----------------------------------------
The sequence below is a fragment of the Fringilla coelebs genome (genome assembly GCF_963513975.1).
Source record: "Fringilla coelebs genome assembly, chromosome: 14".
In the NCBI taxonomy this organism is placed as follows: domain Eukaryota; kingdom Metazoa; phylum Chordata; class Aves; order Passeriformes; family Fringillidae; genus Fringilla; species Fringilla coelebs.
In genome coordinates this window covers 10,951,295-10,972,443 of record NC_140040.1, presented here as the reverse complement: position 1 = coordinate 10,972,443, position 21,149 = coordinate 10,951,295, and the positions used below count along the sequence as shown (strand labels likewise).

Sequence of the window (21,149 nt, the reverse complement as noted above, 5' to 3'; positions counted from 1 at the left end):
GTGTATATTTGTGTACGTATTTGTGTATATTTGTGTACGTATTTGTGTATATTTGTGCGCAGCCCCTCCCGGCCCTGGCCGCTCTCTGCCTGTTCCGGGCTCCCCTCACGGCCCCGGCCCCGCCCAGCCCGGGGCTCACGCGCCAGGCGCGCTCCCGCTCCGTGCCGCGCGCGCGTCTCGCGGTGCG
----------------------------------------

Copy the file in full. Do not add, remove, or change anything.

The sequence below is a fragment of the Fringilla coelebs genome (genome assembly GCF_963513975.1).
Source record: "Fringilla coelebs genome assembly, chromosome: 14".
In the NCBI taxonomy this organism is placed as follows: domain Eukaryota; kingdom Metazoa; phylum Chordata; class Aves; order Passeriformes; family Fringillidae; genus Fringilla; species Fringilla coelebs.
In genome coordinates this window covers 10,951,295-10,972,443 of record NC_140040.1, presented here as the reverse complement: position 1 = coordinate 10,972,443, position 21,149 = coordinate 10,951,295, and the positions used below count along the sequence as shown (strand labels likewise).

Sequence of the window (21,149 nt, the reverse complement as noted above, 5' to 3'; positions counted from 1 at the left end):
GTGTATATTTGTGTACGTATTTGTGTATATTTGTGTACGTATTTGTGTATATTTGTGCGCAGCCCCTCCCGGCCCTGGCCGCTCTCTGCCTGTTCCGGGCTCCCCTCACGGCCCCGGCCCCGCCCAGCCCGGGGCTCACGCGCCAGGCGCGCTCCCGCTCCGTGCCGCGCGCGCGTCTCGCGGTGCG